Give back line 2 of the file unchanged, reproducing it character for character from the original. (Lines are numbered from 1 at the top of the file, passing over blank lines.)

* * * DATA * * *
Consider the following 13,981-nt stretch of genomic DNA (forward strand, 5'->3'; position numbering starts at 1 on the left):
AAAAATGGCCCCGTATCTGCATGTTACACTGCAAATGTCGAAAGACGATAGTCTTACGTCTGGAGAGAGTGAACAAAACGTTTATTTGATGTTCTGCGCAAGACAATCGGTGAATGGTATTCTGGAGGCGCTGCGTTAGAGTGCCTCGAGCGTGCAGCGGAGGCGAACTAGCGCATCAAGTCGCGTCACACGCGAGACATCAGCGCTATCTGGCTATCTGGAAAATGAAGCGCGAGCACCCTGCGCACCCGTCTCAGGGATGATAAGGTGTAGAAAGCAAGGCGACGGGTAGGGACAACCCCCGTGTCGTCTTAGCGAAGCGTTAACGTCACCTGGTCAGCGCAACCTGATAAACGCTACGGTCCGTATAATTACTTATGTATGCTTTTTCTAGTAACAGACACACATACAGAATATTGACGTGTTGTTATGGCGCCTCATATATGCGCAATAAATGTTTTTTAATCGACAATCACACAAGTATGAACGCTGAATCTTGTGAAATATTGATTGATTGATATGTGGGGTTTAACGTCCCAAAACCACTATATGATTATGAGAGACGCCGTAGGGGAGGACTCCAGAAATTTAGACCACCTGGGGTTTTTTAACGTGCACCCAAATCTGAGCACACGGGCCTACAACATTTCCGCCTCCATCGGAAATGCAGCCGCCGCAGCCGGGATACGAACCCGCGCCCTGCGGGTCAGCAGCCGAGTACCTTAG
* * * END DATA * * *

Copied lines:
AAAAATGGCCCCGTATCTGCATGTTACACTGCAAATGTCGAAAGACGATAGTCTTACGTCTGGAGAGAGTGAACAAAACGTTTATTTGATGTTCTGCGCAAGACAATCGGTGAATGGTATTCTGGAGGCGCTGCGTTAGAGTGCCTCGAGCGTGCAGCGGAGGCGAACTAGCGCATCAAGTCGCGTCACACGCGAGACATCAGCGCTATCTGGCTATCTGGAAAATGAAGCGCGAGCACCCTGCGCACCCGTCTCAGGGATGATAAGGTGTAGAAAGCAAGGCGACGGGTAGGGACAACCCCCGTGTCGTCTTAGCGAAGCGTTAACGTCACCTGGTCAGCGCAACCTGATAAACGCTACGGTCCGTATAATTACTTATGTATGCTTTTTCTAGTAACAGACACACATACAGAATATTGACGTGTTGTTATGGCGCCTCATATATGCGCAATAAATGTTTTTTAATCGACAATCACACAAGTATGAACGCTGAATCTTGTGAAATATTGATTGATTGATATGTGGGGTTTAACGTCCCAAAACCACTATATGATTATGAGAGACGCCGTAGGGGAGGACTCCAGAAATTTAGACCACCTGGGGTTTTTTAACGTGCACCCAAATCTGAGCACACGGGCCTACAACATTTCCGCCTCCATCGGAAATGCAGCCGCCGCAGCCGGGATACGAACCCGCGCCCTGCGGGTCAGCAGCCGAGTACCTTAG